Our School (DVD) (Special Edition) (Korea Version) DVD Region 3
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YesAsia Editorial Description
Life in Hokkaido, Japan is pretty normal for the young Korean students attending Our School. Unfortunately, over the last few decades, with the rise of right-wing influence in the Japanese government, Korean ethnic-based schools have experienced a significant plunge in numbers, dropping from 540 to 80. Nevertheless, keeping their spirits high and their cultural identities intact, the new generation of Korean youngsters in Japan study and play hard, just like kids anywhere else in the world.
This edition comes with the following special features:
- Dance Club Kids' Preparation for the Contest
- Music Club Kids
- Performance by Hokkaido Joseon Students: Part 1
- Performance by Hokkaido Joseon Students: Part 2
- On Snowy Days
- Junior Football Tournament
- Mothers of Joseon
- Fathers' Festival
- People Involved in Our School
- Our School Premiere in Japan
- Celebrating Box Office Success
- Stage Appearance by Director Kim Myung Joon
|Product Title:||Our School (DVD) (Special Edition) (Korea Version) 朝鮮學校 (DVD) (特別版) (韓國版) 朝鲜学校 (DVD) (特别版) (韩国版) ウリハッキョ 우리 학교 (DVD) (Special Edition) (일반판) (한국판)|
|Artist Name(s):||Kim Myung Joon | Cho Eun Ryung 金明俊 | 趙恩聆 金明俊 | 赵恩聆 キム・ミョンジュン | Cho Eun Ryung 김명준 | 조은령|
|Subtitles:||English, Japanese, Korean, Spanish, French|
|Place of Origin:||South Korea|
|Picture Format:||NTSC What is it?|
|Region Code:||3 - South East Asia (including Hong Kong, S. Korea and Taiwan) What is it?|
|Publisher:||Ein's M&M CO., LTD|
|Other Information:||2 Disc|
|Shipment Unit:||1 What is it?|
|YesAsia Catalog No.:||1014032695|
* Screen Format : Anamorphic Widescreen 1.85:1, NTSC
* Sound Mix : Dolby Digital 2.0
* Extras :
*본편 음성 해설: 감독 김명준, 팬 카페 운영자 김선민
*예술경연: 우리학교 아이들의 놀라운 예술경연 무대
-예술경연을 준비하는 무용부 소조
-취주악부와 예술경연에 참가하는 아이들
-혹가이도 조선학생들의 예술경연 무대2 (중급부 무용부 중무, 취주악부 합주)
-혹가이도 조선학생들의 예술경연 무대1 (독무, 독주)
-제37차 재일 조선학생 중앙 예술경연대회 예술 작품 발표회
*못 다 전한 이야기: 본편에 수록되지 못한 다양한 이야기들
-즐거운 소년단 야영
-눈 오는 하교 길 (가끔 있는 단축수업)
-우유 먹는데도 키가 크지 않는다!! (꼬마 축구 시합)
-조선의 어머니들 (혹가이도 조고 21기생들의 어머니들)
-미래 페스티발 (호빵맨이 된 재훈이와 아버지들의 공연)
-평양여관 4층 커피점 접대원의 손풍금 연주
-작곡가 윤영란이 '우리를 보시라'를 혹가이도 우리학교에 보급하다
-주제가 '우리를 보시라'의 가수 김희선 양의 라이브
*함께하는 우리학교: 우리학교 상영회, 5만 관객 돌파 이벤트 파티, 관객과의 대화
-우리학교'와 함께 했던 사람들 (개봉관과 공동체상영장에서 만난 사람들)
-관객동원 5만 돌파 이벤트 파티
-김영준 감독 무대인사 관객과의 대화
* Director : 김명준
홋가이도 조선학교 아이들의 희망 다큐 일본땅 조선 아이들의 용감한 등교가 시작된다! 해방 직후 재일 조선인 1세들은 일본땅에서 살아갈 후손들을 위해 자비로 책상과 의자를 사들여 버려진 공장에 터를 잡아 ‘조선학교’ = ‘우리학교’를 세운다. 처음 540여 개가 넘던 학교는 일본 우익세력의 탄압 속에 이제 80여 개의 학교만이 남게 되었다. 김명준 감독은 ‘혹가이도 조선초중고급학교’의 교원, 학생들과 3년 5개월이라는 시간을 동고동락하며 그들의 일상을 애정 어린 시선으로 카메라에 담아낸다.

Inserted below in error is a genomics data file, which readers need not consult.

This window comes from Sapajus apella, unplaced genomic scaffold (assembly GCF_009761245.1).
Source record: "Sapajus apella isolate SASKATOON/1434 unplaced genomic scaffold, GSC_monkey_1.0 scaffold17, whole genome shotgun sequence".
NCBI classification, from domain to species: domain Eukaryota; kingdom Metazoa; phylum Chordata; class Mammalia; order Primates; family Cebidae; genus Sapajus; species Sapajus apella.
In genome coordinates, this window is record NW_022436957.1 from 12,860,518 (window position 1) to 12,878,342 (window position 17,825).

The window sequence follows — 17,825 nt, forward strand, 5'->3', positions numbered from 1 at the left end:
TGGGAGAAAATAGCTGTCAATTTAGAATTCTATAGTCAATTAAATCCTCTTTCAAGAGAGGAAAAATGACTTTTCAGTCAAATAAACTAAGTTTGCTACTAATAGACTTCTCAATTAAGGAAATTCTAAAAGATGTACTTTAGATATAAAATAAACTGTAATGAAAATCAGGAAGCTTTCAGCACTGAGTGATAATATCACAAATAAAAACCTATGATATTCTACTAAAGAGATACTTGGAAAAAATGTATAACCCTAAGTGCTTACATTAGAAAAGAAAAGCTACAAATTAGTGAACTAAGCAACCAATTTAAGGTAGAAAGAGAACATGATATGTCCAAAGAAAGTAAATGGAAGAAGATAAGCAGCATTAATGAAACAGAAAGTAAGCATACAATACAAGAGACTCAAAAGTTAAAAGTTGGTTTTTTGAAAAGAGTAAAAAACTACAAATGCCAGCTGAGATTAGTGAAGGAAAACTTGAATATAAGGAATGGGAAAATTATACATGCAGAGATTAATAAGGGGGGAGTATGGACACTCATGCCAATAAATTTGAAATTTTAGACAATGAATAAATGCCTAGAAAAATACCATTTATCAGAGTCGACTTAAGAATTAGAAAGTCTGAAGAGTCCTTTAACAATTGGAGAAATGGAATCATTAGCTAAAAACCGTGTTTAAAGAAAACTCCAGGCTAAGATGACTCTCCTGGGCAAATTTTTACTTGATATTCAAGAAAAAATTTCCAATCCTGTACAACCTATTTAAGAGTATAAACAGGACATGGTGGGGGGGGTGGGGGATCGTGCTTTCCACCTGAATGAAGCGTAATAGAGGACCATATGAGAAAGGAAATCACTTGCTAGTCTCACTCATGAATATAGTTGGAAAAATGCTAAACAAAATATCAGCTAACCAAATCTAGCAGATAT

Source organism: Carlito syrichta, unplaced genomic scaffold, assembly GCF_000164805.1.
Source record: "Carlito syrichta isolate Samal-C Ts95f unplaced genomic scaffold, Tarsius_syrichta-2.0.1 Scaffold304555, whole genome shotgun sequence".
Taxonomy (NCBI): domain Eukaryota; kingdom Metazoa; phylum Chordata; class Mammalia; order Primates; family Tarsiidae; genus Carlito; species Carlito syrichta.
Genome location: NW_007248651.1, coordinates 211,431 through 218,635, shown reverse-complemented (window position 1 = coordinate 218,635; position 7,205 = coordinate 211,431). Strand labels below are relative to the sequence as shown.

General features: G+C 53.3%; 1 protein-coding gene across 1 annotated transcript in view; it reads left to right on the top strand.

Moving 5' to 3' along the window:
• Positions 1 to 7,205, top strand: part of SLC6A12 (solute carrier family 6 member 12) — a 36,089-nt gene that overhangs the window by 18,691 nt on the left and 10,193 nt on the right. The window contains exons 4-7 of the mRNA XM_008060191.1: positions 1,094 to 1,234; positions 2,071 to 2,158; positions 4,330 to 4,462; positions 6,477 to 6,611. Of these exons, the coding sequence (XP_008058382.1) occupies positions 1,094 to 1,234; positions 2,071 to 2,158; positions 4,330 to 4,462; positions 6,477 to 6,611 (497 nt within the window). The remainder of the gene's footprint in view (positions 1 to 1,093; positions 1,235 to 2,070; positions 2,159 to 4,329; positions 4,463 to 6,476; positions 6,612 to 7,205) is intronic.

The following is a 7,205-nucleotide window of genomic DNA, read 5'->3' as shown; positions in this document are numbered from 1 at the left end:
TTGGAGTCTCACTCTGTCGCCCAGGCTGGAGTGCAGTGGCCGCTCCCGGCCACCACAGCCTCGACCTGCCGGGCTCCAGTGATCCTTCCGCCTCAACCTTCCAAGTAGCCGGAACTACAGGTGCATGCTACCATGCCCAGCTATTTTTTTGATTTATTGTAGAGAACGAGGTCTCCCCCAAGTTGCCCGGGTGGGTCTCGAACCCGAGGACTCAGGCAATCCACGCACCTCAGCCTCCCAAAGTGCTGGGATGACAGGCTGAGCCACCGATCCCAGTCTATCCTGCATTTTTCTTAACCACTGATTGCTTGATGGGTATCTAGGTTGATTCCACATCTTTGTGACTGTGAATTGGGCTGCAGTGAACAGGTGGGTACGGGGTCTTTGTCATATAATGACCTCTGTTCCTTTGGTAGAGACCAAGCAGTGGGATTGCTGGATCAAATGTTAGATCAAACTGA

‘우리학교’의 학생들은 여느 10대들과 다름없이 명랑하고 밝다. 일본이라는 타국 땅에서 조선인이라는 이방인으로 살아가지만 ‘우리학교’라는 공동체를 통해 자신의 정체성성을 확인하며 동포사회의 구성원들에게 당당하게 살아갈 수 있는 용기를 주기 위해 공부하고 운동한다. 북에 대한 적대감이 반영된 일본 우익세력의 무작위적 협박과 이로 인한 신변의 위협을 겪으면서도 ‘우리학교’의 학생과 학부모, 선생님들은 ‘조선사람은 조선학교에 다녀야 한다’는 그 평범한 진실을 어렵게 실천하며 살아가고 있는 것이다.
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YumCha! Asian Entertainment Reviews and Features
Professional Review of "Our School (DVD) (Special Edition) (Korea Version)"
This professional review refers to Our School (DVD) (Special Edition) (First Press Limited Edition) (Korea Version)
Our School sees documentary film maker Kim Myung Joon taking on a potentially fascinating and unique subject in deciding to explore and follow the lives of students and staff at a school set up in Japan by Korean immigrants in 1945 to protect their own culture, language and sense of identity. The film itself has an interesting history, with Kim building upon the work of his late wife, the acclaimed Jo Eun Ryeong and her own 2003 documentary Hanareul Weehye. Documentary films have been proving more and more popular in Korea of late, and Our School was certainly a great success both commercially and critically, managing a highly impressive 70,000 box office admissions and being voted Best Korean Independent film of 2007.
The documentary basically catalogues the three and a half years spent by Kim at the school, which is in snowy Hokkaido, Northern Japan. During this time he accompanies the pupils and teachers through their daily classes, meetings, sporting events and concerts, as well as conducting a series of interviews and following them on a variety of trips. The most interesting of these comes with a school visit to North Korea, and whilst the director himself was not allowed to travel with them, one of the pupils shot some fascinating footage of life in the secretive country.